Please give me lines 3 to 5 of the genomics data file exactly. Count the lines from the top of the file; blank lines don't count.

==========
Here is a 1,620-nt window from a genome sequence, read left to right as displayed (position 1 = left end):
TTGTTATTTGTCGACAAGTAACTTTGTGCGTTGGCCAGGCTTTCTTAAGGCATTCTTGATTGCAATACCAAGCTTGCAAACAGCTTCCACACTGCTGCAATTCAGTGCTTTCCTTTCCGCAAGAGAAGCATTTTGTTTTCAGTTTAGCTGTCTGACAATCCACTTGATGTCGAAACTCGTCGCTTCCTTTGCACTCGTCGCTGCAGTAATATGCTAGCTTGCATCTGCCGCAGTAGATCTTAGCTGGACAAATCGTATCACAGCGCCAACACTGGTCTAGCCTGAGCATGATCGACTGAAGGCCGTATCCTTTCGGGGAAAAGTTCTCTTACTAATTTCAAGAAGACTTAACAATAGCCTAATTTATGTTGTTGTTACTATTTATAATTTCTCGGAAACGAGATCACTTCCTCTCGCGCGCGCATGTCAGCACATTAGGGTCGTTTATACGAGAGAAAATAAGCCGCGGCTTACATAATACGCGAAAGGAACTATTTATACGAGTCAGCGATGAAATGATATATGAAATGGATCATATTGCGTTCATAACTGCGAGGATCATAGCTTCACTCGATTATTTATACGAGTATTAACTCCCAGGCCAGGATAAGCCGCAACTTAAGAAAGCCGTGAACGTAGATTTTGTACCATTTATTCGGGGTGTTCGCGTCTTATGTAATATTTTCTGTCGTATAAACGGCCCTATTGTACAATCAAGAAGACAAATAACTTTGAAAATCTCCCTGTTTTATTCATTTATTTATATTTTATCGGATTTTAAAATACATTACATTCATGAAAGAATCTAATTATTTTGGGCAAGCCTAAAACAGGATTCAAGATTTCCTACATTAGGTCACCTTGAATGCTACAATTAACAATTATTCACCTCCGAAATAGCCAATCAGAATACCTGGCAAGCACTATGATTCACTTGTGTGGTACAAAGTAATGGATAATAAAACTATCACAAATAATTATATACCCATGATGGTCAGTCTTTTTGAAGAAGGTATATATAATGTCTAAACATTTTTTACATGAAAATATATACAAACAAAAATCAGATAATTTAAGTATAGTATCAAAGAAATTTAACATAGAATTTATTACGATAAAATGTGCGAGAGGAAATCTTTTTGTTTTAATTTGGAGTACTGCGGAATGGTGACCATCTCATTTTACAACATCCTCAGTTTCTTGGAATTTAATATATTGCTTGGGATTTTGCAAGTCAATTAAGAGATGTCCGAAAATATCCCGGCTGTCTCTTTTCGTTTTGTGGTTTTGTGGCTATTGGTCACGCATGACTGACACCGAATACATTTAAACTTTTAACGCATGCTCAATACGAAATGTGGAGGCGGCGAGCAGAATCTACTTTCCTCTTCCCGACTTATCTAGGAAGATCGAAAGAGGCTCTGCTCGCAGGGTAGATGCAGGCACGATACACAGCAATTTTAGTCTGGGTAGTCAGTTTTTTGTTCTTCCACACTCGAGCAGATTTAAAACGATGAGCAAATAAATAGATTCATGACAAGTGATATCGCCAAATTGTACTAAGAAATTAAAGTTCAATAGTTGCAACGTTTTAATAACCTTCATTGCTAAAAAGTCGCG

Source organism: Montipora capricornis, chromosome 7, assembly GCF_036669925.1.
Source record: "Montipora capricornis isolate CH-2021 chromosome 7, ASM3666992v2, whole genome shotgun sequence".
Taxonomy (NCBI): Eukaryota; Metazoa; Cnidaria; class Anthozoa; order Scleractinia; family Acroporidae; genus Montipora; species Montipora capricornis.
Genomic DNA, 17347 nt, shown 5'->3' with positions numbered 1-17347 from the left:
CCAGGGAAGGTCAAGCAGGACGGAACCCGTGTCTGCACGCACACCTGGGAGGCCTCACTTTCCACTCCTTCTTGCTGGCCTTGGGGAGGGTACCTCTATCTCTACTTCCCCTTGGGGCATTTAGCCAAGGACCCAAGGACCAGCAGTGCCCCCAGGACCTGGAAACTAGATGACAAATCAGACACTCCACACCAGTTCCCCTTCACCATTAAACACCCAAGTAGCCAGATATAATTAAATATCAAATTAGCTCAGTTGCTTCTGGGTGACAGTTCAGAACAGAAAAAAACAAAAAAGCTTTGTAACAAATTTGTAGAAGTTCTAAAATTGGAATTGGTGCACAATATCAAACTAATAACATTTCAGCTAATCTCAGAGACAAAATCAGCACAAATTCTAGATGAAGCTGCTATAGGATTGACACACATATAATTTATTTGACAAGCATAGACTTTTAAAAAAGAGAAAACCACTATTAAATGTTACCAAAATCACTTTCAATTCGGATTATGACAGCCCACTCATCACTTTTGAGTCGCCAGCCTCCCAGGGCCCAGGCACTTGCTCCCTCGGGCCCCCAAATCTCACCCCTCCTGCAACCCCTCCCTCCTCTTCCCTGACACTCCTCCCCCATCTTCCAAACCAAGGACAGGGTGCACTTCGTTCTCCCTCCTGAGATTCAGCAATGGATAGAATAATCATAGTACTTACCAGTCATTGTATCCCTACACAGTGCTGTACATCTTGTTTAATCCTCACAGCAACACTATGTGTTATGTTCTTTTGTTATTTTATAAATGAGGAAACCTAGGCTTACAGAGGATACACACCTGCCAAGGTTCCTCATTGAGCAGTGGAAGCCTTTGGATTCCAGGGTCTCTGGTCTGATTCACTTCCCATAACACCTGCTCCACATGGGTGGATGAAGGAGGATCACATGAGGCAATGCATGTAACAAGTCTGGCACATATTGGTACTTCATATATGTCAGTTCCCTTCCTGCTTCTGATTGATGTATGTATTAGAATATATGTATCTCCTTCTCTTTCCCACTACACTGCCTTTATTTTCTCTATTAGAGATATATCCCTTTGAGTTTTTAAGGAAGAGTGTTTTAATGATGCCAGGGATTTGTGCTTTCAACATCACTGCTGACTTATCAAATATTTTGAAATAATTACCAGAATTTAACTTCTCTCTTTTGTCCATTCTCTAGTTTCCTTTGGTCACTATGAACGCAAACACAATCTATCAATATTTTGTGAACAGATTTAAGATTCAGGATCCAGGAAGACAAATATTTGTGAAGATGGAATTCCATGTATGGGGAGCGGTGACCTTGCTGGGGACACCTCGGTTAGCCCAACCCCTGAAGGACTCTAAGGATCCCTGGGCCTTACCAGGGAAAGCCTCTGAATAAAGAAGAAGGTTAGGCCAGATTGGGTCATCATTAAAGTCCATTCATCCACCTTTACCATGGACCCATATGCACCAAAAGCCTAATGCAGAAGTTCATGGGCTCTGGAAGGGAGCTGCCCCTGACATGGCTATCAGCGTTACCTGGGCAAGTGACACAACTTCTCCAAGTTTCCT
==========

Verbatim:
Source organism: Montipora capricornis, chromosome 7, assembly GCF_036669925.1.
Source record: "Montipora capricornis isolate CH-2021 chromosome 7, ASM3666992v2, whole genome shotgun sequence".
Taxonomy (NCBI): Eukaryota; Metazoa; Cnidaria; class Anthozoa; order Scleractinia; family Acroporidae; genus Montipora; species Montipora capricornis.